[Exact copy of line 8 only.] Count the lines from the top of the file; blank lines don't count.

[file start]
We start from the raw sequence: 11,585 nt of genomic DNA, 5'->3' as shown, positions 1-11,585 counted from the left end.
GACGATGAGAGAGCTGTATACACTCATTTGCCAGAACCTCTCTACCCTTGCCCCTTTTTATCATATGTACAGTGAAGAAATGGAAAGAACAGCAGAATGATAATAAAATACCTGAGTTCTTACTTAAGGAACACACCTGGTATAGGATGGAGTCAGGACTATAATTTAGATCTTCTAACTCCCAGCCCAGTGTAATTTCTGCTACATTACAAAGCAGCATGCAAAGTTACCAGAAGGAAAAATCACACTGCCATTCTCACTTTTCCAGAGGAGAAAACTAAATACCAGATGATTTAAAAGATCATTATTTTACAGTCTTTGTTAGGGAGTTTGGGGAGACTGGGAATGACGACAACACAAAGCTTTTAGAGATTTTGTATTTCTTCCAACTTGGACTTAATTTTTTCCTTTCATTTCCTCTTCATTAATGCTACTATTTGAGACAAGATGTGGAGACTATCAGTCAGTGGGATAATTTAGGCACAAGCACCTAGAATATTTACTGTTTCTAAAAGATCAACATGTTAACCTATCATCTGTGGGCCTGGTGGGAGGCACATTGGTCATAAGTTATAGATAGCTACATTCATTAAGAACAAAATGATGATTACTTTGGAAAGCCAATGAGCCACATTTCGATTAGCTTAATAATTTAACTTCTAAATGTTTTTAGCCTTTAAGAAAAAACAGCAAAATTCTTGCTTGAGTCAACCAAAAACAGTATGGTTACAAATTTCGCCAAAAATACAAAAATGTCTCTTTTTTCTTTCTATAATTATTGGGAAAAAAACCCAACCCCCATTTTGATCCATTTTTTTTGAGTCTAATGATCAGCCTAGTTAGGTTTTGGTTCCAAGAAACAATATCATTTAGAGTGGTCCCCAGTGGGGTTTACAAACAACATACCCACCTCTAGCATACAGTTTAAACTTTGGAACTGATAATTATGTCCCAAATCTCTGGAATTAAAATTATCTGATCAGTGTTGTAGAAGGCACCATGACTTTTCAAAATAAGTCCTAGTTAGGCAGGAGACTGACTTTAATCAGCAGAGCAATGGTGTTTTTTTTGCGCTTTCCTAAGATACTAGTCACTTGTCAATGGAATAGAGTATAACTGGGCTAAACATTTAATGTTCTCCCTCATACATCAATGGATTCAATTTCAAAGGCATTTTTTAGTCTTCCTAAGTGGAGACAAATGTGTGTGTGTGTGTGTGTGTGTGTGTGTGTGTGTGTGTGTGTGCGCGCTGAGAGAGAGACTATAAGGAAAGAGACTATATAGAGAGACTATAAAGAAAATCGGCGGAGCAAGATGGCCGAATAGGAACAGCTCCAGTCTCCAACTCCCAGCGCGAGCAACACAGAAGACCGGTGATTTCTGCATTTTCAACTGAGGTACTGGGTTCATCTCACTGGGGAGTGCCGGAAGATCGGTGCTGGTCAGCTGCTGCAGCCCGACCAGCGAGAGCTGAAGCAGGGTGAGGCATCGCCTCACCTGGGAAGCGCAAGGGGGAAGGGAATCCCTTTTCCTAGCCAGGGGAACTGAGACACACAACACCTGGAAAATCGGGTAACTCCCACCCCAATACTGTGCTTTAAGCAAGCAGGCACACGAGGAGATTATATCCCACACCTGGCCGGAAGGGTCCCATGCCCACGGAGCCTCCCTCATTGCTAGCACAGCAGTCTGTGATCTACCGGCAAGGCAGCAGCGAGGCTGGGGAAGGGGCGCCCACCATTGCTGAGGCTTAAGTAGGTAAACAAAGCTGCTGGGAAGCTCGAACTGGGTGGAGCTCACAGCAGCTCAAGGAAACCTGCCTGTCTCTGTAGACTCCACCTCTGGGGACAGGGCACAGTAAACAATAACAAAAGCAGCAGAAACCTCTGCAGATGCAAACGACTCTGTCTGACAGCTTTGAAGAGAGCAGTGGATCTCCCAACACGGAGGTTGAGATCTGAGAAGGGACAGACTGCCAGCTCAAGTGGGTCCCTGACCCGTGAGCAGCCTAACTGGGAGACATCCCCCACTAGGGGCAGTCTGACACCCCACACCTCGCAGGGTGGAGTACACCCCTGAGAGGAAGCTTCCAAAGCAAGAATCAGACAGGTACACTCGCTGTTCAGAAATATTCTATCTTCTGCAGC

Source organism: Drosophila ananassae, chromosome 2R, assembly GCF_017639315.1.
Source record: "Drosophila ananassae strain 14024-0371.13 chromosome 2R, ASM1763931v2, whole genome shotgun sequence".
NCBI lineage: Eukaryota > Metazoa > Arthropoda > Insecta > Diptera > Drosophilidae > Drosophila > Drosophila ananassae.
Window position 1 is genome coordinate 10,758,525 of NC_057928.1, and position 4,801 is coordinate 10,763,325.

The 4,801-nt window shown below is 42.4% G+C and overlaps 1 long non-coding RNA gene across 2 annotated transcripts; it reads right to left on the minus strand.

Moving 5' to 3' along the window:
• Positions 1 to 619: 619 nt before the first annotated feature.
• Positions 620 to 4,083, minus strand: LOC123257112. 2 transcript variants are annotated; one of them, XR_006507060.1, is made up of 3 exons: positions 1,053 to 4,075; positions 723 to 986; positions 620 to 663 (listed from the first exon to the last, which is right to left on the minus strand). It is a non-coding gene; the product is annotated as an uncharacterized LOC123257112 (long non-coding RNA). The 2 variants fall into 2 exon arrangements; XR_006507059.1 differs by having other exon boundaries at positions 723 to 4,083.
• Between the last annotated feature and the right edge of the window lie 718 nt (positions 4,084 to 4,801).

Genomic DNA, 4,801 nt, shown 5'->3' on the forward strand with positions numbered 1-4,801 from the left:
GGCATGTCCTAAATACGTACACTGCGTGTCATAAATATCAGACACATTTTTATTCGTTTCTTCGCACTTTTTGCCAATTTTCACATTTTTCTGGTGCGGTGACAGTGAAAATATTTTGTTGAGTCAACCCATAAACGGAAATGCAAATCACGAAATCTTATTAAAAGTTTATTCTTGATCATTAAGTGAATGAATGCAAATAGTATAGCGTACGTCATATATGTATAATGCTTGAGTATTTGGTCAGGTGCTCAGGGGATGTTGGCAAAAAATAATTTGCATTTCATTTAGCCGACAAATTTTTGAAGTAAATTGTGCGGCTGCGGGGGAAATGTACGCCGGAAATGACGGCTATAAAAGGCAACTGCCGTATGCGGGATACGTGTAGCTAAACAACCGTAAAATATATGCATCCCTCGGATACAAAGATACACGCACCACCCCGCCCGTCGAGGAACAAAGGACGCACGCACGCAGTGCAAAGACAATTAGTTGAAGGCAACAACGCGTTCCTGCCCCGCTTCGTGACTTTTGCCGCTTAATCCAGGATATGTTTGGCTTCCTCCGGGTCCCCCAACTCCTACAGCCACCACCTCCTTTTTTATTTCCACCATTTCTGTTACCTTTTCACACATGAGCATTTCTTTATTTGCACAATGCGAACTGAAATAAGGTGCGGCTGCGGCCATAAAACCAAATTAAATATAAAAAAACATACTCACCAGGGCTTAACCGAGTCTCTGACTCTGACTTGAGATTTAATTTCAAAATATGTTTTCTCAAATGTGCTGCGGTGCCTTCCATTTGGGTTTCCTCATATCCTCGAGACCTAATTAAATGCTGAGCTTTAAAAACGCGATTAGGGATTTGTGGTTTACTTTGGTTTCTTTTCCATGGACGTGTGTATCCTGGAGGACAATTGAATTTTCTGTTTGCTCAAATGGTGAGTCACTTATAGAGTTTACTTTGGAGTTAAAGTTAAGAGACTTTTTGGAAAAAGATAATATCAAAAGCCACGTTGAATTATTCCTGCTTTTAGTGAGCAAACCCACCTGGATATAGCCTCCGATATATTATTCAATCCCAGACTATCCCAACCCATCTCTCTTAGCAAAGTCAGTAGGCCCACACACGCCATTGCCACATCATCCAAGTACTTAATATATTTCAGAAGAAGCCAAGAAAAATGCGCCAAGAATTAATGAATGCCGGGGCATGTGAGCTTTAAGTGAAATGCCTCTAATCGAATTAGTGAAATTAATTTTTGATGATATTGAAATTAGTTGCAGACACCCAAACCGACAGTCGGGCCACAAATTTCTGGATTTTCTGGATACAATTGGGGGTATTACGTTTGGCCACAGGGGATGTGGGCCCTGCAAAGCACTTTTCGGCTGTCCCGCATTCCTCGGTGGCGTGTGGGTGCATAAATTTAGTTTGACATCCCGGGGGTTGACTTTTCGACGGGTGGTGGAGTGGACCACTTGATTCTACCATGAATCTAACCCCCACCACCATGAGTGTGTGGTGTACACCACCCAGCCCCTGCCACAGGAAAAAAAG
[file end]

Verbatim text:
Moving 5' to 3' along the window: